The “First Decoration Day,” as this event came to be recognized in some circles in the North, involved an estimated 10,000 people, most of them Black former slaves. During April, 28 Black men from one of the local churches built a suitable enclosure for the burial ground at the Race Course. In some 10 days, they constructed a fence 10-feet-high, enclosing the burial ground, and landscaped the graves into neat rows. The wooden fence was whitewashed and an archway was built over the gate to the enclosure. On the arch, painted in Black letters, the workmen inscribed “Martyrs of the Race Course.”
At nine o’clock in the morning on May 1, the procession to this special cemetery began as 3,000 Black schoolchildren (newly enrolled in freedmen’s schools) marched around the Race Course, each with an armload of roses and singing “John Brown’s Body.” The children were followed by 300 Black women representing the Patriotic Association, a group organized to distribute clothing and other goods among the freedpeople. The women carried baskets of flowers, wreaths, and crosses to the burial ground. The Mutual Aid Society, a benevolent association of Black men, next marched in cadence around the track and into the cemetery, followed by large crowds of white and Black citizens.
All dropped their spring blossoms on the graves in a scene recorded by a newspaper correspondent: “when all had left, the holy mounds — the tops, the sides, and the spaces between them — were one mass of flowers, not a speck of earth could be seen; and as the breeze wafted the sweet perfumes from them, outside and beyond … there were few eyes among those who knew the meaning of the ceremony that were not dim with tears of joy.” While the adults marched around the graves, the children were gathered in a nearby grove, where they sang “America,” “We’ll Rally Round the Flag,” and “The Star-Spangled Banner.”
The official dedication ceremony was conducted by the ministers of all the Black churches in Charleston. With prayer, the reading of biblical passages, and the singing of spirituals, Black Charlestonians gave birth to an American tradition. In so doing, they declared the meaning of the war in the most public way possible — by their labor, their words, their songs, and their solemn parade of roses, lilacs, and marching feet on the old planters’ Race Course.
After the dedication, the crowds gathered at the Race Course grandstand to hear some thirty speeches by Union officers, local Black ministers, and abolitionist missionaries. Picnics ensued around the grounds, and in the afternoon, a full brigade of Union infantry, including Colored Troops, marched in double column around the martyrs’ graves and held a drill on the infield of the Race Course. The war was over, and Memorial Day had been founded by African Americans in a ritual of remembrance and consecration.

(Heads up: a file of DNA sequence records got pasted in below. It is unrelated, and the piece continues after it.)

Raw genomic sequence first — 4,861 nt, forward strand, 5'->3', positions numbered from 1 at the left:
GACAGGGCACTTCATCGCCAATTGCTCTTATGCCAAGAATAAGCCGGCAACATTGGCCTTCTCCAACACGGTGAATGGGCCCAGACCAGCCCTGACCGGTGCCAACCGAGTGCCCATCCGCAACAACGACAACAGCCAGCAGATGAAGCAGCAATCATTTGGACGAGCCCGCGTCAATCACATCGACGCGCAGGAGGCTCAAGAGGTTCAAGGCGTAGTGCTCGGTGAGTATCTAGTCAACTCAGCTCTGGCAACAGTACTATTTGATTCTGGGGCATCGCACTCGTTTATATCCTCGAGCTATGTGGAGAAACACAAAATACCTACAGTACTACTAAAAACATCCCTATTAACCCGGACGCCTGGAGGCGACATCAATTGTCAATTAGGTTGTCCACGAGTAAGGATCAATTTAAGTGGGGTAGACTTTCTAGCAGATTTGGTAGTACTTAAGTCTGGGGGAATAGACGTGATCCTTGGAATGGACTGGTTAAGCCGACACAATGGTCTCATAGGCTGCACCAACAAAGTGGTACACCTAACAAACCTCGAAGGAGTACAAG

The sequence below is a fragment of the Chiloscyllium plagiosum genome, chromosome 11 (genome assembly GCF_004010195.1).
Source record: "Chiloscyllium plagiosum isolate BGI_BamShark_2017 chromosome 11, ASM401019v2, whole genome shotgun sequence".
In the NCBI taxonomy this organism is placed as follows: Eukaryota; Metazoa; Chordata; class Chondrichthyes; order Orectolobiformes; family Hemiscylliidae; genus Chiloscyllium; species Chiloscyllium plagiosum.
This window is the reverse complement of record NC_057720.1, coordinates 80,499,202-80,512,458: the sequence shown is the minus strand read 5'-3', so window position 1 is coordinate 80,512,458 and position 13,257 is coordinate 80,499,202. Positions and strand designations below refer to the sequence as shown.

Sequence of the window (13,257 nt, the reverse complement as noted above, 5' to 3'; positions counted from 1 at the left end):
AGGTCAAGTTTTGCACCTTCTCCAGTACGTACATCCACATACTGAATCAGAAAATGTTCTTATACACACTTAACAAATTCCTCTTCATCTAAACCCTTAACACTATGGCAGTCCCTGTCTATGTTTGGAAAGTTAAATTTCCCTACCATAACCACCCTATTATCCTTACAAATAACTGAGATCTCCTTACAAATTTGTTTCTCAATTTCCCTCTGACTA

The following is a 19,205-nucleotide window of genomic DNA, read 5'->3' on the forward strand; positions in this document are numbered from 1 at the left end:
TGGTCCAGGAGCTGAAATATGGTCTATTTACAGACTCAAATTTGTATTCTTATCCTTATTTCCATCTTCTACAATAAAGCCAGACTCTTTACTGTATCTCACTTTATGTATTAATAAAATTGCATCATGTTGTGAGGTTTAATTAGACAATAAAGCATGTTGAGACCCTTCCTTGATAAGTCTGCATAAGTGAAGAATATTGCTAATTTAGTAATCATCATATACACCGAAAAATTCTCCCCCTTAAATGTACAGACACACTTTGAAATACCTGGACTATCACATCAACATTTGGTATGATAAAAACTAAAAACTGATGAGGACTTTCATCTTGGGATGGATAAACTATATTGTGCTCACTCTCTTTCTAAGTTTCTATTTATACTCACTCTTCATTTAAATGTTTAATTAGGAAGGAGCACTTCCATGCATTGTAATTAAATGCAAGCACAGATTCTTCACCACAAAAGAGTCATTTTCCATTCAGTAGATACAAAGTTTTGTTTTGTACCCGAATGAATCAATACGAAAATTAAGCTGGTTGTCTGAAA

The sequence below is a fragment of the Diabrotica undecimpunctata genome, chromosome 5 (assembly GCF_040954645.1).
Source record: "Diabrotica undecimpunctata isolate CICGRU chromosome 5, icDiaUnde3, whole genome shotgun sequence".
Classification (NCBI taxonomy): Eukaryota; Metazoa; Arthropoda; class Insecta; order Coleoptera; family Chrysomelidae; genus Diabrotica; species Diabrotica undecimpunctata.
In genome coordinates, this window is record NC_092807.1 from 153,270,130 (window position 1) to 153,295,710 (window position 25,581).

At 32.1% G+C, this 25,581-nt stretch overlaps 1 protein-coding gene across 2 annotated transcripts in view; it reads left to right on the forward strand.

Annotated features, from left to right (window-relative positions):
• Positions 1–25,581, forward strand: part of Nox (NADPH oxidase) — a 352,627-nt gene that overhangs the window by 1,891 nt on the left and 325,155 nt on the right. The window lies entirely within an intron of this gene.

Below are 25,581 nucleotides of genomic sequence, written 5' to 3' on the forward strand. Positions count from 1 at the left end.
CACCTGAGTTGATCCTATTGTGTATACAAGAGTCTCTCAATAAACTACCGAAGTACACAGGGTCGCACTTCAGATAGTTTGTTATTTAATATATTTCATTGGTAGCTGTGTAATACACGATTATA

Although contemporaneous accounts from the Charleston Daily Courier describe and document the 1865 ceremony that took place there, and the event was one the earliest known observances similar to what we would now recognize as Memorial Day, whether it was truly the first such ceremony, and what influence (if any) it might have had on later observances, are still matters of contention. Professor Blight termed it “the first Memorial Day” because it predated most of the other contenders, but he noted he has no evidence that it led to Gen. Logan’s call for a national holiday in 1868: “I’m much more interested in the meaning that’s being conveyed in that incredible ritual than who’s first,” he said.
In their 2014 book The Genesis of the Memorial Day Holiday, Dr. Richard Gardiner and Daniel Bellware concluded that credit for the origins of Memorial Day should likely rest with a group of women in Columbus, Georgia known as the Ladies Memorial Association, who beginning in 1866 held an annual observance originally called “Memorial Day,” then subsequently referred to as “Confederate Memorial Day” after (as referenced above) northerners co-opted the event in 1868 and established their own Memorial Day.